To the Editor:
I really enjoyed Roy Crawford’s excellent article on the statistics behind the team rankings in the NCAA tournament.
Also, I was surprised and interested to see the old 1926 article about wood alcohol and its consumption by young people. My father, Dr. B. F. Wright, was a physician in Letcher County at this time and he had a number of patients, both old and young, who had consumed wood alcohol. This was a major problem at the time. The toxic affects of wood alcohol included those mentioned: death and blindness, as well as others. Parts of the motor-nerve system could also be damaged, leaving the victims with permanently quivering legs so severe that for the rest of their lives they had to use a crutch in order to walk. This was referred to as “Jake Leg.” A form of what might be referred to now as dementia was also often the result, and the person was said to be “not right in the head.” These conditions were permanent and not curable.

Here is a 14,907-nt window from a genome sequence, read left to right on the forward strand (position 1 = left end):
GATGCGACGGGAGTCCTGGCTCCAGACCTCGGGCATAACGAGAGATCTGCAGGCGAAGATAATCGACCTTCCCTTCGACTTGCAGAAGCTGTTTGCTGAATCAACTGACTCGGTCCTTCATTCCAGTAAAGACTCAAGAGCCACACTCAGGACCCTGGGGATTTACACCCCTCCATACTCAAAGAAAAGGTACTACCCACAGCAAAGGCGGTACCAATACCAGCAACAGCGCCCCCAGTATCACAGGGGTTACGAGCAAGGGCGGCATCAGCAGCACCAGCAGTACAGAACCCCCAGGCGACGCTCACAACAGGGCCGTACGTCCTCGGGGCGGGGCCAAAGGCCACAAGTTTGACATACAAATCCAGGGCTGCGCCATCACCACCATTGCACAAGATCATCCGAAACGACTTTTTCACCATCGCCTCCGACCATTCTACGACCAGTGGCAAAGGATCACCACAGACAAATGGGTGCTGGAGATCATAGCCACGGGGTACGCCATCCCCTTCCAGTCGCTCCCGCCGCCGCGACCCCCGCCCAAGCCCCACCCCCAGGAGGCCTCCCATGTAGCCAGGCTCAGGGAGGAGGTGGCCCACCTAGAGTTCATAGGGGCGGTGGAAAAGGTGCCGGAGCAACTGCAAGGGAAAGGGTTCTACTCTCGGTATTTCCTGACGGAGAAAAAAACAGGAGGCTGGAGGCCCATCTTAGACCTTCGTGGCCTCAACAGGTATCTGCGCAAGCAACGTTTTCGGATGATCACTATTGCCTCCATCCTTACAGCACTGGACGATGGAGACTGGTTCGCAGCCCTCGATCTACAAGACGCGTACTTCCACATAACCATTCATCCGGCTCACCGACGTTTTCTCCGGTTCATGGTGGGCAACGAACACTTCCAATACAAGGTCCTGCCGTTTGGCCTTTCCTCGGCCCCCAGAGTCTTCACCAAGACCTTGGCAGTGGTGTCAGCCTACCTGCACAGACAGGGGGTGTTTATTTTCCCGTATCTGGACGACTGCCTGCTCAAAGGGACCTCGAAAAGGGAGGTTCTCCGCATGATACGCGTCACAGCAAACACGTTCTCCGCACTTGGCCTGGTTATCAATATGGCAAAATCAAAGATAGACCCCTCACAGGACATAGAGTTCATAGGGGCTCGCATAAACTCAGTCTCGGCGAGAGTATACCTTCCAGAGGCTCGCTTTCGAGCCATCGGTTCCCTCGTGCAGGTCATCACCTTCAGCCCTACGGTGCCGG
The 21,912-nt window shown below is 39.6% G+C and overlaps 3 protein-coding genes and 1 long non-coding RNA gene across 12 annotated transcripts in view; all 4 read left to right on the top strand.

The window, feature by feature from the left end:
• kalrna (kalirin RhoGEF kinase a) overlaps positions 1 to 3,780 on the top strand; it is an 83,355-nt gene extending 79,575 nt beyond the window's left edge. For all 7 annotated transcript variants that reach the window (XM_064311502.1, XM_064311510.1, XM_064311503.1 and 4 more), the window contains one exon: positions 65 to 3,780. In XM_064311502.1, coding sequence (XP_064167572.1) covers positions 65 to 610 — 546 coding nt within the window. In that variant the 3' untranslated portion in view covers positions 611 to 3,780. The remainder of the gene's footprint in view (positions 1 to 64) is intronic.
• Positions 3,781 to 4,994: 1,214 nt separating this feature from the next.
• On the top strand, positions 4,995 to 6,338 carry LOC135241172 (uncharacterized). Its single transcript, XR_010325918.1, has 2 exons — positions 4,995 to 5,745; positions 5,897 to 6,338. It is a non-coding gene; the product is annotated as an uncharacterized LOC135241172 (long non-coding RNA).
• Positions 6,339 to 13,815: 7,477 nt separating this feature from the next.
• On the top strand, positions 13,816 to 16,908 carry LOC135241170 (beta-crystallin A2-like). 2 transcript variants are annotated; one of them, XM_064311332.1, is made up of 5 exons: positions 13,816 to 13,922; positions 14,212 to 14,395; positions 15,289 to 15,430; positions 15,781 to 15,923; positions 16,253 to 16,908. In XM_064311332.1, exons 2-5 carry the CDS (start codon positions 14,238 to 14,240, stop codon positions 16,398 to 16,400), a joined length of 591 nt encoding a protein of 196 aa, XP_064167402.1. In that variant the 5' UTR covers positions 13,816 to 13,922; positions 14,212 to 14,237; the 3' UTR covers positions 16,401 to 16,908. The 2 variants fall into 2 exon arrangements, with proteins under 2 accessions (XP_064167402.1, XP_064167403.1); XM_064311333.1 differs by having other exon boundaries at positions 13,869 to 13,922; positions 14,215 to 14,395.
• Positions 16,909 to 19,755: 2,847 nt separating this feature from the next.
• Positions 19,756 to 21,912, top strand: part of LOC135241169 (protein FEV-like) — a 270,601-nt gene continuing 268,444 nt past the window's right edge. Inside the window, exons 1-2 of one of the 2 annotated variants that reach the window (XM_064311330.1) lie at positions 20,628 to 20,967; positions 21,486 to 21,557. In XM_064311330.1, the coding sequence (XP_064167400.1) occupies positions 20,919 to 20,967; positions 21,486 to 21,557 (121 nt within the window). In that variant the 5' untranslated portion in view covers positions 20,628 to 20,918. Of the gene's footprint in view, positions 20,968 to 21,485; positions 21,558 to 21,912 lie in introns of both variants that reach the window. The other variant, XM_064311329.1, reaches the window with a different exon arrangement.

The mid-1920s were in the midst of the Prohibition and, at times, the local supply of drinkable alcohol was low. This caused some young people to look elsewhere for another source of intoxication. The same thing happened for some of the older, severe, indigent alcoholics. The fact that during Prohibition drinkable alcohol used by businesses and hospitals for other purposes than human consumption was intentionally poisoned by the addition of wood alcohol led to a large number of poisonings nationally. Some people would attempt to get rid of the wood alcohol in the mixture by passing the mixture through a loaf of bread. It’s not clear if this worked or not. The wood alcohol may have evaporated more quickly than the consumable alcohol, thus reducing the concentration of the wood alcohol.
Recently, a new fad among some young people has taken the lives of several victims. This new concoction contains race car fuel, which is nothing more than wood alcohol. Whoever started this fad or promoted it is guilty of murder. I strongly urge any young person to be careful about consuming any kind of alcoholic drink. Make sure you know exactly what is in the drink before you drink it.
BEN LUNTZ Lexington